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Read it here: https://www.splicetoday.com/writing/letting-go-of-game-of-thrones

https://www.splicetoday.com/moving-pictures/into-the-badlands-loses-its-way

 

 

 

Source: https://www.splicetoday.com/moving-pictures/altered-carbon-s-love-affair-with-central-casting

 

So I finally finished Season 5 of Game of Thrones and I know I should be emotionally manhandled at this point by all the cynical backstabbery, but I’m not. Martin Scorsese once said that it’s easy to get your audience to feel something—just put a puppy on stage and drop a safe on it. You’ll get the feels. Sadly (or happily), that doesn’t make for good drama.  Here’s my (I know, unsolicited) assessment with as many spoilers as possible now that the last episode has been out for a while. Look away now if you’re still planning on bingeing the season.  I haven’t felt compelled to write some kind of review since the second hobbit movie.  I know the world is probably better for it but Game of Thrones has had a special hobbity place in my heart ever since I watched the first season sick in bed in Bujumbura.  So here it goes.

The Artist Formerly Known as Theon: whatever. He has a Vader moment and takes a leap off the battlements with Sanza, the girl with the same two alternating expressions since the beginning of the show. Okay. If the fall doesn’t make them both quadriplegics in Season 6, I’ll be rooting that they don’t get flayed and salted into Bolton jerky. That’s good, I guess. I have a hard time caring about what has happened to Theon’s manhood or Sanza’s happy thoughts.

Ramsay “Lecter” Bolton: everybody wants him to die horribly because he’s such a sadistic yet annoying formulaic psychopath. He has everything Nazi but the dueling scars and the monocle, even the black leather get-up. I think his best quality is the frozen maniacal grin that every Nazi doctor from Central Casting has had since Laurence Olivier did Dr. Christian Szell in Marathon Man. That was in 1976. I was 3 years old. And, believe me, I can appreciate the number of torture-obsessed Nazi doctors churned out by Hollywood since then.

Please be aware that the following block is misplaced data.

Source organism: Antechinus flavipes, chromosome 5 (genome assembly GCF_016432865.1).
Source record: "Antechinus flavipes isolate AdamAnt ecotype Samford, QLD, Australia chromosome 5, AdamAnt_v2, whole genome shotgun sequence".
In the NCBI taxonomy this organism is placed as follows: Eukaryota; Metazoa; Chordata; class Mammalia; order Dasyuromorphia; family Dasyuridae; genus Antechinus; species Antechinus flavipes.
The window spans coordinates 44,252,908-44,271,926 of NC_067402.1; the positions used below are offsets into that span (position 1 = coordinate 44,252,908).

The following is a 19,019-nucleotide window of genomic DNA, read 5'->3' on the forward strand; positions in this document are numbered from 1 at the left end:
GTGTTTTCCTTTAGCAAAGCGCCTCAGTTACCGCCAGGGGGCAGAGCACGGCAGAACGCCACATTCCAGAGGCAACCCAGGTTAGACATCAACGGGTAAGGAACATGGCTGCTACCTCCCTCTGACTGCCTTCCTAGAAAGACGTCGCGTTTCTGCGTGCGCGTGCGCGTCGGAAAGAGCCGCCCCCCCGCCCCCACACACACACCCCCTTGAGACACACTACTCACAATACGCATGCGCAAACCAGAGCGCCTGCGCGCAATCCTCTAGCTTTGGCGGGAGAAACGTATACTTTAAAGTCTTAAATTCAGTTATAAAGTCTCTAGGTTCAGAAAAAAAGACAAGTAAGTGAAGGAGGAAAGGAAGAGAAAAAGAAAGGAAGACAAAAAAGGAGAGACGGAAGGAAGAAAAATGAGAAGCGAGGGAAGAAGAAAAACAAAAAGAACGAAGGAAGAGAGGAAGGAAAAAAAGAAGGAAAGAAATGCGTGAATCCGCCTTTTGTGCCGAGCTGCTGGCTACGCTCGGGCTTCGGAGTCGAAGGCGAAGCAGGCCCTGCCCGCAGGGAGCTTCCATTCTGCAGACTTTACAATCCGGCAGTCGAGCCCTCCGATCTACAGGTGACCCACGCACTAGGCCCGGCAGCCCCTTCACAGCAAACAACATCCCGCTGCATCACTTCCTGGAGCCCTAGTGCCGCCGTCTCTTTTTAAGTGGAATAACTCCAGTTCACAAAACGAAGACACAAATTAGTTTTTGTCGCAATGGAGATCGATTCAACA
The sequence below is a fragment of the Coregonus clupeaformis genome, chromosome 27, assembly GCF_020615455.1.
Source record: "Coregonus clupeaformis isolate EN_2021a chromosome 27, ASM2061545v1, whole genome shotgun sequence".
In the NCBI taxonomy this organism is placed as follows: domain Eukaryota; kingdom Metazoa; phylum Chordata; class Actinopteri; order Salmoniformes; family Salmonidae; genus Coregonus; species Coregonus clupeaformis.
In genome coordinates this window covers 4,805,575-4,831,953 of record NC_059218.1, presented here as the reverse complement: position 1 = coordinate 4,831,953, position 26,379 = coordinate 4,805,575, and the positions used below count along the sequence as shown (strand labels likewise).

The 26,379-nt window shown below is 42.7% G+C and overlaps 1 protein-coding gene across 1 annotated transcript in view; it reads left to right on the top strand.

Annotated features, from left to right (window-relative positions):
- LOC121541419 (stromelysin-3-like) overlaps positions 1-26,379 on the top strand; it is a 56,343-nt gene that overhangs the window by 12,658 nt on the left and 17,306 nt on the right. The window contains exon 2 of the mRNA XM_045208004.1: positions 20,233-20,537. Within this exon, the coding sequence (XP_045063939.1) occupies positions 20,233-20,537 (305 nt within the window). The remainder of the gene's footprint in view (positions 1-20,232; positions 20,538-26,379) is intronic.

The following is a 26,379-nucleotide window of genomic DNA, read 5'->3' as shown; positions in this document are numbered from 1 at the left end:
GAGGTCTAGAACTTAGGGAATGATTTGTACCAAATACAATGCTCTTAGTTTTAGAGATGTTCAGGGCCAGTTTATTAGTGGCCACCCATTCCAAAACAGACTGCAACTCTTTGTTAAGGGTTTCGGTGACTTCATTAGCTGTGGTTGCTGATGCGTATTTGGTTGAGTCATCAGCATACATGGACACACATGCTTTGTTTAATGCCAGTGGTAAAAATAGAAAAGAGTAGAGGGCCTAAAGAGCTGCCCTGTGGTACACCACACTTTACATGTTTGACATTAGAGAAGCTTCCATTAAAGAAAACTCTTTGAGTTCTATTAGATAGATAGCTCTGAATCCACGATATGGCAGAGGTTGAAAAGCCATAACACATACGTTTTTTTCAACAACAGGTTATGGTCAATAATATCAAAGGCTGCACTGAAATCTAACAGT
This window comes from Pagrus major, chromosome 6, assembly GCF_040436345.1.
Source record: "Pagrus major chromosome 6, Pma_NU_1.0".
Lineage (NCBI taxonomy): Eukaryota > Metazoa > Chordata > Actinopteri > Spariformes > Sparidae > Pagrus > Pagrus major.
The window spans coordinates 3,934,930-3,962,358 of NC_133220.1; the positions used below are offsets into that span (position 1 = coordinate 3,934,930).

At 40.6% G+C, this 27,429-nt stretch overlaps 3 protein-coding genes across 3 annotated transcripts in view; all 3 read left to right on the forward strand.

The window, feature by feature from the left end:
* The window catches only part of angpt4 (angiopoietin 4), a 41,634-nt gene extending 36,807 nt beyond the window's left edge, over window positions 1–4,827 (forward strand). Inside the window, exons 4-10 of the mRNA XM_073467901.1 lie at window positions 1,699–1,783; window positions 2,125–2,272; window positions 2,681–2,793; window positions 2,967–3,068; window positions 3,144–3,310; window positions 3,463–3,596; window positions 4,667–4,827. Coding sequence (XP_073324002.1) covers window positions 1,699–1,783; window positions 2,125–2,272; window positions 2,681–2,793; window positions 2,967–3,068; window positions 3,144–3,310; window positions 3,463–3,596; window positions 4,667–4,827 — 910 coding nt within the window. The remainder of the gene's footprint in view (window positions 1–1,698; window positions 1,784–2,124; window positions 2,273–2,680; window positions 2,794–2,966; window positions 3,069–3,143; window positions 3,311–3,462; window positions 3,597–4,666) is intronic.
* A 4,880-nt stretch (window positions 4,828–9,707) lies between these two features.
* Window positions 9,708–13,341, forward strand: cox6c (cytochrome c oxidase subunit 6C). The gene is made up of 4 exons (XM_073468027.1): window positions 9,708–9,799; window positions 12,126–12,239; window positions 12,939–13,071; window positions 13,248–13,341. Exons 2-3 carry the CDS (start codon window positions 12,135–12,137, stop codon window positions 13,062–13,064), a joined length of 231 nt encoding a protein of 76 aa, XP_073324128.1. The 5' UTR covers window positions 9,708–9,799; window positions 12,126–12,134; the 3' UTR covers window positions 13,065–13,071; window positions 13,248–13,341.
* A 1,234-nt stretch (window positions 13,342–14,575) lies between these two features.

If Iwan Rheon radiated just a bit more charm, he could star in some deflated prequel to Silence of the Lambs. His character’s personality has zero depth, which, ironically is realistic when we think about how stunted serial killers and mass murderers are said to be in real life. Still, real life should not intrude when it would make a character tedious. If we don’t want to dwell on the obvious Hannibal Lecter contrast, we can always recall Jeremy Irons as Claus von Bülow in Reversal of Fortune.  Claus is evil, yes, and we think he probably killed his wife.  Yet we just don’t care because the man has wit. Ramsay could use some wit, even just a little.

Stannis: he, however, gets 3 whole expressions: exasperation, bewilderment, and dread. And he doesn’t have to go through them sequentially anymore.  He burns his unrealistically angelic daughter, Shireen, at the stake because vampy evil stepmother Melisandre says the kid has to go. As soon as Davos gives Shireen the carved deer, we know the kid is done for. The whole arc is a sad case of writerly: look, I’m not pulling any punches here! I mean it! Nobody is safe! But if we don’t care about the characters—if they don’t have depth, if there is no redemptive vision at all—we’re in a 2D hellworld and everybody is worth exactly nothing. Sure, kill the kid if you want or drop a safe on the puppy. It’s all the same to us. This is hell, after all.

Jamie and Bronn: we know their expedition to Dorne isn’t going to end well. One good thing is that we keep expecting Bronn to be horribly eviscerated, stuffed with scorpions, and lit on fire by the end of their adventure, but all he gets is a sexy bite on the ear lobe. Otherwise, more backstabbery. In a country where everyone looks like Portuguese supermodels and dresses like medieval Turks, I guess you have to fall in love and someone is then required to put poison in your tea and you’re then fated to wake up in bed covered with snakes. Or something. You will still find the person who did it incredibly attractive.  One other thing is also certain: sweet and innocent daughters of noble houses die horribly. We know that already.